One of the pillars upon which TechCabal was founded was getting the community to contribute. Since inception, we’ve been super open to submissions from experts in the ecosystem, to the point of going out way to get them sometimes.
The feedback we’ve gotten from some of these contributions show that we were not wrong. The people that live and work in a space are smarter, often more articulate than and definitely have better, deeper insights than your average blogger to share with the rest of the community.
In time, people got the idea and started sending submissions in. Which was all well and good, we loved it, and so did you. What we didn’t count on was the processing overhead that comes with getting these submissions to what I term “broadcast quality”.
It seemed trivial to copy-edit a few submissions at the time, but it didn’t take that long to become a drag. On some posts, I would spend hours, days and even weeks in back and forth collaborative editing on Google docs with a would-be contributor, trying to get their pieces to be more writerly.
Some of those projects, most of which I felt had the potential to spark interesting conversations, I regret having to abandon, because I realised that it was an activity that doesn’t scale. At the same time, it was causing me to devote less time to researching and creating original content for TechCabal.
I had to choose if I wanted to be a blogger or a copy-editor for our esteemed community. I can’t be just the latter, for obvious reasons, and trying to be both means that the quality of both outputs will suffer. So by all means, bounce your ideas off me. I will reply as I am able. But for the health and sanity of the one and half humans that power TC, we’ll only publish contributions that make it past our broadcast quality filter on first look.
This filter is not scientifically derived, there is a lot of whim and caprice involved, depending on if I’ve had a KFC burger to eat by noon or not. But I’ll try to demystify. There are three layers to it, I think.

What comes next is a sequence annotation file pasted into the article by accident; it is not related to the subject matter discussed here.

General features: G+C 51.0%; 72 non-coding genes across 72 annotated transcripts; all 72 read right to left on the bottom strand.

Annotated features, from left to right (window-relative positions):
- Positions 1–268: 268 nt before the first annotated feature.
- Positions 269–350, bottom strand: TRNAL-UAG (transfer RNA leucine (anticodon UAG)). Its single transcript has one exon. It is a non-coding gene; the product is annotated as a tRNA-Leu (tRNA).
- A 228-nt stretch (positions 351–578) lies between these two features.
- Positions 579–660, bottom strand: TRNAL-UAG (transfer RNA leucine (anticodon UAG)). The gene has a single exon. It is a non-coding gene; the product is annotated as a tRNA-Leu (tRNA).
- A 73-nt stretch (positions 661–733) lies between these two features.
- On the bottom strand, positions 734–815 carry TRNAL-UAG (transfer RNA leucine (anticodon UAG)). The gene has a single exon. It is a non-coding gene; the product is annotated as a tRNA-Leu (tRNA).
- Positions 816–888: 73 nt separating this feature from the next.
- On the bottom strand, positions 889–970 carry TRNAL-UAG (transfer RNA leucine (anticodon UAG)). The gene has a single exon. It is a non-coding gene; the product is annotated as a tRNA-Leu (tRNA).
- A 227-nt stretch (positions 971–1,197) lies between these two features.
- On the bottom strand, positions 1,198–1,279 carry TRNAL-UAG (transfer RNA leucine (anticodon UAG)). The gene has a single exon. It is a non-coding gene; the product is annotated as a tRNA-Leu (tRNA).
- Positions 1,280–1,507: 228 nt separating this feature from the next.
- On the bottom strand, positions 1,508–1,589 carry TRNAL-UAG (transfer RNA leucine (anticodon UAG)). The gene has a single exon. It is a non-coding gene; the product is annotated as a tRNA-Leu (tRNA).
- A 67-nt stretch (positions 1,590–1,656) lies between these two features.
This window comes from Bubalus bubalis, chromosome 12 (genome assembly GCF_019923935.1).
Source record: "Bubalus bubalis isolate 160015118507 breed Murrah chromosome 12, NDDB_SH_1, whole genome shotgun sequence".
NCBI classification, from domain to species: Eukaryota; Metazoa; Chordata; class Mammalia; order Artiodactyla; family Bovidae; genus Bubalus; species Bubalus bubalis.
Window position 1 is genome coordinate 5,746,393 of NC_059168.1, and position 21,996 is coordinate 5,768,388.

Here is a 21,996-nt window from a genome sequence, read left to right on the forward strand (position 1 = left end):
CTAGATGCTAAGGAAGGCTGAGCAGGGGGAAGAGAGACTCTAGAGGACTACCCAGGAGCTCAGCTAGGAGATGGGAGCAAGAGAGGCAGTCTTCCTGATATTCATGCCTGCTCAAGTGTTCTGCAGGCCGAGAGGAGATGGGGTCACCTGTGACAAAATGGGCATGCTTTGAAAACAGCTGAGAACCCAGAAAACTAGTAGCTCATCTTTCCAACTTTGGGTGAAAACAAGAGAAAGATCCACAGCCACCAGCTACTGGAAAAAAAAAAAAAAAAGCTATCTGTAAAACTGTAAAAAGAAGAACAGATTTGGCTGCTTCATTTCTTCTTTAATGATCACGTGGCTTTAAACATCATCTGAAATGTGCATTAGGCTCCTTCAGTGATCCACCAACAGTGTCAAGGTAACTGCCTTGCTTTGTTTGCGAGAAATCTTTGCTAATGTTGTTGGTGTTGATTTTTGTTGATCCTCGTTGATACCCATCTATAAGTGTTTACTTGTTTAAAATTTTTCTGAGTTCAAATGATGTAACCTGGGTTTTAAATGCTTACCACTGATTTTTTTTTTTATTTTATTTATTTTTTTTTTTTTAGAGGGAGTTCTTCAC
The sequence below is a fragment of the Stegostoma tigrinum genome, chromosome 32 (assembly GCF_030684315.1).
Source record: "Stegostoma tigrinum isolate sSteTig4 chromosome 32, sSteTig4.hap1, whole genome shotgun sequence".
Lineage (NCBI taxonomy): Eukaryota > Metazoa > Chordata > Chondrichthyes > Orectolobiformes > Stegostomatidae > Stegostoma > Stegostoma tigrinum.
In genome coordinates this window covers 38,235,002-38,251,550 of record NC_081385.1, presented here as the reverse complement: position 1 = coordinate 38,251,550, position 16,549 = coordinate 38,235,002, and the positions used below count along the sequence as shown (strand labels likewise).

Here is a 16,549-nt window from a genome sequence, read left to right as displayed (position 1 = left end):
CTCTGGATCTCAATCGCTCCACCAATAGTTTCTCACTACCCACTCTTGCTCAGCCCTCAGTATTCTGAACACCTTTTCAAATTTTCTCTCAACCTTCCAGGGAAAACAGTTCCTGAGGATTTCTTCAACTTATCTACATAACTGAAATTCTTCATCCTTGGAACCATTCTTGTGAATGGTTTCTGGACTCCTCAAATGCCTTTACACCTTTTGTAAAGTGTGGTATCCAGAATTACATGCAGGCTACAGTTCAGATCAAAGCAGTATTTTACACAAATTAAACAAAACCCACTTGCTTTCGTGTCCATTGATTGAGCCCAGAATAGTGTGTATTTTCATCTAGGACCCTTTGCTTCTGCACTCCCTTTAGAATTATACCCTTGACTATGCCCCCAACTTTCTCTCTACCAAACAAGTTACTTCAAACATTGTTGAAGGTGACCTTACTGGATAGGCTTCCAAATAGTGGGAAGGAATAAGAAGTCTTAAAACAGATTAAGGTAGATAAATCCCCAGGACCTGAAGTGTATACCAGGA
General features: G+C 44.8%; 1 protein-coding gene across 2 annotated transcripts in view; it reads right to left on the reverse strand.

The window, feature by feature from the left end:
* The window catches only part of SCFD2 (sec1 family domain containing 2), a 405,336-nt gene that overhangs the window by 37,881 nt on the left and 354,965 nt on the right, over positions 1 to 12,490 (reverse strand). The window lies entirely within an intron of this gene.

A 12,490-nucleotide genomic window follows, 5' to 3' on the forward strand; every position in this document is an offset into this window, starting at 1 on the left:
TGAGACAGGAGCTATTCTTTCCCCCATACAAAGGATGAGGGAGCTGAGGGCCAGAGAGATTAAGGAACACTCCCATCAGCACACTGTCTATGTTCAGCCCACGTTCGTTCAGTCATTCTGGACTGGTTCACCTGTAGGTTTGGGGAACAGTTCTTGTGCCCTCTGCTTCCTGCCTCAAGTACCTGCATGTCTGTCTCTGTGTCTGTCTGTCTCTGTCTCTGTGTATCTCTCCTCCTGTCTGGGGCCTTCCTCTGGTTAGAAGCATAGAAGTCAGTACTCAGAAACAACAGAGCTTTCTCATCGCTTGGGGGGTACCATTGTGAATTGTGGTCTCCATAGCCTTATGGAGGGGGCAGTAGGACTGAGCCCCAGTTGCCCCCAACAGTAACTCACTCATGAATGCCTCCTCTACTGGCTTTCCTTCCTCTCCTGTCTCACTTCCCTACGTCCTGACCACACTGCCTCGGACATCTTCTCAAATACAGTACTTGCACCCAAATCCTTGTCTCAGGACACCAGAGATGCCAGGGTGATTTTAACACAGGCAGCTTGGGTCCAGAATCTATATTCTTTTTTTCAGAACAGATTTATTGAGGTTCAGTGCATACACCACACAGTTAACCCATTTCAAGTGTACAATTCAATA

1. An interestingness filter, or why this contribution is important in the first place.
2. A logic and flow filter – we don’t have to agree with your opinion, so long as it is communicated lucidly, clearly.
3. A mechanical accuracy filter
Hit green on all three, and you’re good to go. Get ready to be TechCabal famous.
A few more pointers
It needs to be useful to the community. We accept contributions that offer analysis, context, lessons learned, interesting observations, that kind of stuff.
You can plug your startup, product or company. By all means, go ahead. Your contributions don’t have to be a neutral perspective, people are free to write about their startup/business experiences, so long as they offer useful insights and are not just a “look at us, we’re so awesome” report card post. That’s the catch. Bald pitches that offer no useful insight will simply be sent off to the editorial slush pile where they can try their luck. These posts by Fritz Ekwoge and Mark Essien are good examples of how to get published and get mileage for your venture on TechCabal at the same time.
UPDATE: if you’re indeed gonna plug your startup, the lessons/insights to plug ratio needs to be skewed at least ten parts to one in favour of insights. Also, said insights need to be set forth clearly and be the most obvious thing about the post. Nobody likes an unabashed shill passing their merchandise off as useful info.
Brevity is the soul of wit, but we like long reads, provided the prose is tight and keeps us on the edge of our seats.
Write for humans. The more lucid your thoughts and logic are, the better the chances we’ll publish. If you feel the need to write about something arcane like skeuomorphic design, explain like its to a five year old. Dazall.
Original content is king. In plain english, we are not above preferring content that has not been published elsewhere prior.
That’s all I can think of right now, I hope they help. In case you didn’t know you could contribute, not only do you now, but you also know how. I’ll update this guideline as circumstances demand. We look forward to hearing from you. Please send in your ideas, tips, growth hacks, gadget obsessions, rants and omniscient startup wisdom to firstname.lastname@example.org. The contact form works very well too.